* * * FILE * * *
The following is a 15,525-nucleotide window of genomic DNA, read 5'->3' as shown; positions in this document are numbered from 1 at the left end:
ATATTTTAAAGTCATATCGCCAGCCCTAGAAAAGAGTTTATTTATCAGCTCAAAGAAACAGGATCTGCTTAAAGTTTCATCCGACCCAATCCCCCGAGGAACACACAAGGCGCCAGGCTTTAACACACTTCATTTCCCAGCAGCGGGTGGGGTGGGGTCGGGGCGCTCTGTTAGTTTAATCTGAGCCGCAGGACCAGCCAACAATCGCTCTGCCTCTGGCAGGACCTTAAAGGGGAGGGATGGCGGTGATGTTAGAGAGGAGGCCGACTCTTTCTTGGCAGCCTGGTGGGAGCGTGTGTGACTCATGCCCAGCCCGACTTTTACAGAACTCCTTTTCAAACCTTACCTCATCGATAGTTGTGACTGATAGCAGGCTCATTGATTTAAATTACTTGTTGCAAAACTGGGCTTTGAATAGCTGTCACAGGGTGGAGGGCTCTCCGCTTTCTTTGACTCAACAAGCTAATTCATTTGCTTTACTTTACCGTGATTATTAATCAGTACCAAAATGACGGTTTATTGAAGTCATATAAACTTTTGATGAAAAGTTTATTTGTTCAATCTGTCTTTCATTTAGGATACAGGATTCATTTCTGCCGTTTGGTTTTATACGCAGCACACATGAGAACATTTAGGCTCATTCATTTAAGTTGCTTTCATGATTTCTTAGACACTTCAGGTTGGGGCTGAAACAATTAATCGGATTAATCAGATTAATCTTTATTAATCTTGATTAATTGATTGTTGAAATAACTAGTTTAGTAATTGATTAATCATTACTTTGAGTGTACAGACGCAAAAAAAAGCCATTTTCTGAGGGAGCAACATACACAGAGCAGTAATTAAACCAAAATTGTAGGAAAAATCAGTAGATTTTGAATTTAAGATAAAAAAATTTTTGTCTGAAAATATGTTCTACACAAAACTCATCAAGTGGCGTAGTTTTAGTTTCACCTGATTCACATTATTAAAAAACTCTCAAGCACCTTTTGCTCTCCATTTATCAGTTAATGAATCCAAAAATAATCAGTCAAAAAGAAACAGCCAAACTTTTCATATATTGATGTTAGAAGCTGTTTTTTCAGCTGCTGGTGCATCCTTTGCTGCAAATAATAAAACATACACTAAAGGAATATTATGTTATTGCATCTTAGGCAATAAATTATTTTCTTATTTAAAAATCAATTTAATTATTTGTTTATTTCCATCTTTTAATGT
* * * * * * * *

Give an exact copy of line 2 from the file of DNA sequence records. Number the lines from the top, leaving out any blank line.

ATATTTTAAAGTCATATCGCCAGCCCTAGAAAAGAGTTTATTTATCAGCTCAAAGAAACAGGATCTGCTTAAAGTTTCATCCGACCCAATCCCCCGAGGAACACACAAGGCGCCAGGCTTTAACACACTTCATTTCCCAGCAGCGGGTGGGGTGGGGTCGGGGCGCTCTGTTAGTTTAATCTGAGCCGCAGGACCAGCCAACAATCGCTCTGCCTCTGGCAGGACCTTAAAGGGGAGGGATGGCGGTGATGTTAGAGAGGAGGCCGACTCTTTCTTGGCAGCCTGGTGGGAGCGTGTGTGACTCATGCCCAGCCCGACTTTTACAGAACTCCTTTTCAAACCTTACCTCATCGATAGTTGTGACTGATAGCAGGCTCATTGATTTAAATTACTTGTTGCAAAACTGGGCTTTGAATAGCTGTCACAGGGTGGAGGGCTCTCCGCTTTCTTTGACTCAACAAGCTAATTCATTTGCTTTACTTTACCGTGATTATTAATCAGTACCAAAATGACGGTTTATTGAAGTCATATAAACTTTTGATGAAAAGTTTATTTGTTCAATCTGTCTTTCATTTAGGATACAGGATTCATTTCTGCCGTTTGGTTTTATACGCAGCACACATGAGAACATTTAGGCTCATTCATTTAAGTTGCTTTCATGATTTCTTAGACACTTCAGGTTGGGGCTGAAACAATTAATCGGATTAATCAGATTAATCTTTATTAATCTTGATTAATTGATTGTTGAAATAACTAGTTTAGTAATTGATTAATCATTACTTTGAGTGTACAGACGCAAAAAAAAGCCATTTTCTGAGGGAGCAACATACACAGAGCAGTAATTAAACCAAAATTGTAGGAAAAATCAGTAGATTTTGAATTTAAGATAAAAAAATTTTTGTCTGAAAATATGTTCTACACAAAACTCATCAAGTGGCGTAGTTTTAGTTTCACCTGATTCACATTATTAAAAAACTCTCAAGCACCTTTTGCTCTCCATTTATCAGTTAATGAATCCAAAAATAATCAGTCAAAAAGAAACAGCCAAACTTTTCATATATTGATGTTAGAAGCTGTTTTTTCAGCTGCTGGTGCATCCTTTGCTGCAAATAATAAAACATACACTAAAGGAATATTATGTTATTGCATCTTAGGCAATAAATTATTTTCTTATTTAAAAATCAATTTAATTATTTGTTTATTTCCATCTTTTAATGT